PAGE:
- Bottom line: You can feel the momentum towards at least a Phase 1 accord, and that is reflected in the equities rally as an agreement would boost some certainty in trade relations. But the more positive tone also brings out the usual naysayers of dealing with China, and as if on cue, comments surface from Derek Scissors at the American Enterprise Institute. Look for other conservative commentators, and perhaps some Democratic lawmakers, to say President Trump is moving away from the initial push for structural reforms in China.
— China to reduce number of small hog slaughterhouses in bid to battle ASF. The number of small slaughterhouses in China will be reduced as the country seeks to continue its battle against African swine fever (ASF), according to the Ministry of Agriculture and Rural Affairs. The agency said it would review slaughterhouses starting in mid-November and close those that do not meet requirements. The agency said that there are too many small slaughter plants in some portions of the country that are old facilities and operate with older production techniques and do not properly conduct pork quality checks.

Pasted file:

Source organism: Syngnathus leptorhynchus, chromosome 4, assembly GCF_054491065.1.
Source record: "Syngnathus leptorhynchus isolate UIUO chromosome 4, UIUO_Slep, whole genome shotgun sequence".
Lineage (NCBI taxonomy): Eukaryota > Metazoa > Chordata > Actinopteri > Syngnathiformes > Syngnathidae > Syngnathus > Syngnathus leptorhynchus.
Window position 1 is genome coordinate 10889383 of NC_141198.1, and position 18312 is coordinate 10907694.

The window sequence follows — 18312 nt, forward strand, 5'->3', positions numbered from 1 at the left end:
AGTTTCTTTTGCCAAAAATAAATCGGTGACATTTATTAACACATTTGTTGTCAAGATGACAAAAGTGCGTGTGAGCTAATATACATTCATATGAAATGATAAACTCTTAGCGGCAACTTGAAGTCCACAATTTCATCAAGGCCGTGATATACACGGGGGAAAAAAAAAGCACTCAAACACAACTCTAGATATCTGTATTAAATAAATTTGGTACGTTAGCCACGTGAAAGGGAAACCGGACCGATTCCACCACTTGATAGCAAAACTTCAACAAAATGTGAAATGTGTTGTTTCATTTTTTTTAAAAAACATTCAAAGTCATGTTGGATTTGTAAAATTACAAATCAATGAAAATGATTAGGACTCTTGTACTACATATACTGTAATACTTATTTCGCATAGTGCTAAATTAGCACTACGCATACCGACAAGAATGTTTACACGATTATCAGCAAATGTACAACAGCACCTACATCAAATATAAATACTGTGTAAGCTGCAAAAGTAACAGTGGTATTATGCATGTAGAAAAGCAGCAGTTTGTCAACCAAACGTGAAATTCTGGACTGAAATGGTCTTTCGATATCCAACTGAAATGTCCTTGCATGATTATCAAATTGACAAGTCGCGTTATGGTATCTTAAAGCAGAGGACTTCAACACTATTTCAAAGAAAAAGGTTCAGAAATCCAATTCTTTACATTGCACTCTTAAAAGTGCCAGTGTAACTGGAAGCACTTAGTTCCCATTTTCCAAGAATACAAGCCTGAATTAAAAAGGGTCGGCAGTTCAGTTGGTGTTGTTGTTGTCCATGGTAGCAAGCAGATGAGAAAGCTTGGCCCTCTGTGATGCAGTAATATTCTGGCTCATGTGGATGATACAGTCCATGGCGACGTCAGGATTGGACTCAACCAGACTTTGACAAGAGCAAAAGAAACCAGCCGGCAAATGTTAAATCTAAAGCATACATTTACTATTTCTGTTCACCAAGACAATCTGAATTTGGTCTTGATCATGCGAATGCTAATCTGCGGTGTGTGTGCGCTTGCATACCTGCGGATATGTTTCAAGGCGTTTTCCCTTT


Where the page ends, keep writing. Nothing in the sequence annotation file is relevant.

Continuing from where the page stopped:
— The milk road to China is driving dairy prices higher. Growth is slowing in the world’s second-largest economy, but the country's citizens are consuming more dairy in the form of baked goods and beverages such as tea topped with cream and cheese. Link to WSJ article.